"Credit Counselling Services of Newfoundland and Labrador is greatly concerned about the numbers of people who will be in an insolvent position when this is all said and done," Antle said. "The last thing the provincial economy needs is a run on consumer bankruptcy."
"I think you'll see for the next couple of months, things will slow down a little bit in our industry," Snedden said. "Not because people don't need our help, but because people are worried that they'll need to continue to use their credit for these next few months to supplement their reduced income, or they're going to be taking advantage of the programs that some of the banks and credit companies have out there to defer payments. … But we're fully anticipating that we'll see a wave like we've never seen before come the summer and fall of 2020."
Whether you're out of work now or still have a job for the time being, Snedden would highly recommend coming up with a budget that addresses the essentials while living on a reduced income. Thinking about ways to be thrifty is also helpful.
"Coupon clipping. Looking for sales at the supermarket. Planning your meals ahead so you're only picking up what you need and not panic buying or buying more than you actually need, so you can reserve those funds for other things you might need. Looking for ways to reduce other expenses you might have. Making a reduction in your cable bill or cancelling your cable and just using Netflix."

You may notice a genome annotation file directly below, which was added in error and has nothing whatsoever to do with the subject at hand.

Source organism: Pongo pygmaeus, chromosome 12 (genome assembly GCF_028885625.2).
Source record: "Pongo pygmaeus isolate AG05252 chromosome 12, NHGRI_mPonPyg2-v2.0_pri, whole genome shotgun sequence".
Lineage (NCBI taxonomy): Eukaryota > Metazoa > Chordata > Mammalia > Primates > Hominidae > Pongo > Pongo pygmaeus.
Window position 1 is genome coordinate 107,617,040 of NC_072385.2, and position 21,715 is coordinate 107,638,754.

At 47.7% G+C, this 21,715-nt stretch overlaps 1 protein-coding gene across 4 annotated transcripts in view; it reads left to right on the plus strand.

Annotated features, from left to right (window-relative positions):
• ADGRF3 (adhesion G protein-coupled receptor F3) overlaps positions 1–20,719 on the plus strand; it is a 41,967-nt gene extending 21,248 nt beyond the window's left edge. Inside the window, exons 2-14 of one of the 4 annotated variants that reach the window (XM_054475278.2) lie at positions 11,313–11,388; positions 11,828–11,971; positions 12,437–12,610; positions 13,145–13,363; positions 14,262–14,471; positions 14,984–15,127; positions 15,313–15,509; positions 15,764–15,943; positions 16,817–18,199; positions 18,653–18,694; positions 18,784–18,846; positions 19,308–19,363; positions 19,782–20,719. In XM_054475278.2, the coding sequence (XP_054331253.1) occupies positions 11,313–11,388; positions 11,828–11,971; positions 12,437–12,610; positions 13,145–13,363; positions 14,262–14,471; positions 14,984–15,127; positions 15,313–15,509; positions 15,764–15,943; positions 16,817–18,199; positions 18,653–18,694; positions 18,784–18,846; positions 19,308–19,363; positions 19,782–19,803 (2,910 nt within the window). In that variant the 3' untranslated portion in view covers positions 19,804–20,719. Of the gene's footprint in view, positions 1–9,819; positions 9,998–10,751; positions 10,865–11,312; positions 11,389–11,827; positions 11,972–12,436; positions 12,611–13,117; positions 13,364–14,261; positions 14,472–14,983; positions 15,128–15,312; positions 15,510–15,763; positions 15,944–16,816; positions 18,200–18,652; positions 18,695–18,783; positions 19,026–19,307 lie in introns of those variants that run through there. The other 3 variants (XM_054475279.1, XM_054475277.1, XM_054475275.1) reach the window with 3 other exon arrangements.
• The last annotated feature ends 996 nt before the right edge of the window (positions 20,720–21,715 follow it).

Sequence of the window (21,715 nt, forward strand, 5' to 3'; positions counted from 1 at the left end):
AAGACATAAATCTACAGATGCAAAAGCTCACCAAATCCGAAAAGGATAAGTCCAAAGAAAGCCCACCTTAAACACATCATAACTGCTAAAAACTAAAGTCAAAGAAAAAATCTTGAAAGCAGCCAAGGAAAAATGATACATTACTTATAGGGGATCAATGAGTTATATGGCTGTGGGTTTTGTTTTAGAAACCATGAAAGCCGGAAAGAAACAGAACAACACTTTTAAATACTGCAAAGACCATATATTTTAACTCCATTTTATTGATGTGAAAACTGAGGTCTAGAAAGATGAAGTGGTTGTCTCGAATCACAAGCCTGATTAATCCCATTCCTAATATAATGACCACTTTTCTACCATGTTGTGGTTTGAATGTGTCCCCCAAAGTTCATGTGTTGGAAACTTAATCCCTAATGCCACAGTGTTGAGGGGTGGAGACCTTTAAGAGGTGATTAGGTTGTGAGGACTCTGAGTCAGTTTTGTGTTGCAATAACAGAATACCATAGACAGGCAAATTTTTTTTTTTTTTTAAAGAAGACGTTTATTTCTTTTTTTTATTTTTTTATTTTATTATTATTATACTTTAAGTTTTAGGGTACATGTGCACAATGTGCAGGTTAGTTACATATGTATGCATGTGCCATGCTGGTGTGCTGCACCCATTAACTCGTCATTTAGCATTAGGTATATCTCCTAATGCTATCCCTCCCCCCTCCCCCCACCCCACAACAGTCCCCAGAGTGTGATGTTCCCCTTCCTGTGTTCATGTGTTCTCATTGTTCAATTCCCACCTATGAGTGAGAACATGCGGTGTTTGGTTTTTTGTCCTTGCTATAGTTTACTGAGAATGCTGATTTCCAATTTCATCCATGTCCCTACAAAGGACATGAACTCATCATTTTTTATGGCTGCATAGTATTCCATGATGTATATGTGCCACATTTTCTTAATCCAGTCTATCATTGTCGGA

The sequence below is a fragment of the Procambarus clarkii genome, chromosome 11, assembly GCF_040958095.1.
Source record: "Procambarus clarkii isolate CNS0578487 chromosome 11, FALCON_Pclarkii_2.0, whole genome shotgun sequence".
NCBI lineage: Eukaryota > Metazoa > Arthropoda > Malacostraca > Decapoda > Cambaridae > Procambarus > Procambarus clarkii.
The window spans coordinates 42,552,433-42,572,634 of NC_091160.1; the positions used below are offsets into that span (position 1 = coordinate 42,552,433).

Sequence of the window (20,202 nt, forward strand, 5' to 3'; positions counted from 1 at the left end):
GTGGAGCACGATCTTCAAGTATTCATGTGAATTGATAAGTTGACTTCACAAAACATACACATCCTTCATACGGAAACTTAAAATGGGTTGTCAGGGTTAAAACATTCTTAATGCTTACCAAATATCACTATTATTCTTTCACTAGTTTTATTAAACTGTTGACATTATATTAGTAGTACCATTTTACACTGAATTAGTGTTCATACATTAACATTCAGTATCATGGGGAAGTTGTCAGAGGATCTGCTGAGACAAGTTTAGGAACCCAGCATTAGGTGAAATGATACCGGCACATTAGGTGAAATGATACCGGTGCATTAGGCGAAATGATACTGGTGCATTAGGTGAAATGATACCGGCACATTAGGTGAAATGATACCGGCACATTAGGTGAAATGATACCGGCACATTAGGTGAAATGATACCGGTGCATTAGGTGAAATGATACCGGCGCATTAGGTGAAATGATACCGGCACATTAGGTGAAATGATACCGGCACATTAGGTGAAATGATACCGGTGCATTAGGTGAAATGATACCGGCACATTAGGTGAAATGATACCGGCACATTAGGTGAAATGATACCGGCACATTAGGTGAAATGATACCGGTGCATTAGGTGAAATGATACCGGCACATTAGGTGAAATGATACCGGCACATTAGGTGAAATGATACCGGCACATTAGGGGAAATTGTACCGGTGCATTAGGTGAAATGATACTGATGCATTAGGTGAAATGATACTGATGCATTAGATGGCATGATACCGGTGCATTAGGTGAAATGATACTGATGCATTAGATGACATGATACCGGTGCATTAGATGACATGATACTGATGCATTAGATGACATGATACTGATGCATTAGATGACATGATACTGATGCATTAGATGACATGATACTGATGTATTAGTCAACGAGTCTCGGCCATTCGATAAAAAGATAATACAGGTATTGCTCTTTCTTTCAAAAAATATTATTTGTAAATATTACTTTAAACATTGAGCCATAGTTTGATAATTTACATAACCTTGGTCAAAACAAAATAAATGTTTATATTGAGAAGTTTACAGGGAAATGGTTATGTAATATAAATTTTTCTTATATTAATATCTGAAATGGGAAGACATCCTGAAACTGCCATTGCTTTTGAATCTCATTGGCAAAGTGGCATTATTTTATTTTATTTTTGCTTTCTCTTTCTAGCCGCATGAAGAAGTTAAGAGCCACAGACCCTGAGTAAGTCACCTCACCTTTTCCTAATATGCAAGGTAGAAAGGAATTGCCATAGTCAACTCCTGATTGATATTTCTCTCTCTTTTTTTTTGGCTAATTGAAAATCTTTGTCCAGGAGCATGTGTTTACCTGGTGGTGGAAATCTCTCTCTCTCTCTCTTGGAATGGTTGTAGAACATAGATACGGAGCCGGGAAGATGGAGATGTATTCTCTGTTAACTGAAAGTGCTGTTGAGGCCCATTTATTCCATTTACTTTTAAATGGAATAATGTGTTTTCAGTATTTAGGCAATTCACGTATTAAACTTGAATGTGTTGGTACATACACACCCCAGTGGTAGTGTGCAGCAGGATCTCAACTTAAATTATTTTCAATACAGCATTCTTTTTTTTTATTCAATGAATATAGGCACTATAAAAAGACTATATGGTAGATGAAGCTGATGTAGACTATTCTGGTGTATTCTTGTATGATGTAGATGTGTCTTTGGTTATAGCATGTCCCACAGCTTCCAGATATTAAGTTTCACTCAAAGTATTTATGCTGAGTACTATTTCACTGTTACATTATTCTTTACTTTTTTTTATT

Antle also believes in budgeting and would recommend a weekly review of spending to make sure you're not exceeding your income. Right now, he worries people stuck inside are spending more money than they might anticipate through online purchases.
"They'll be shopping online or getting takeout food delivered to the door … confident that they're not spending money. But what we're discovering based on what we're hearing from our existing caseload is that people in fact are spending more than they were spending before."
Similar to Snedden's point on finding ways to be thrifty, Antle advises people not to be wasteful, especially when it comes to the food they cook.
Snedden advised people to use available credit resources sparingly and only for essential purchases.
"And don't use it until you've got a plan in place that you're going to be able to afford to repay it,” she said. “Put that plan in place ahead of actually using the credit, and try to stick to low-interest-rate credit — like lines of credit versus high-interest-rate loans or credit cards that have 20 per cent interest. I would never recommend that someone dip into that, although I know that some people are going to feel that they really have no choice at this time."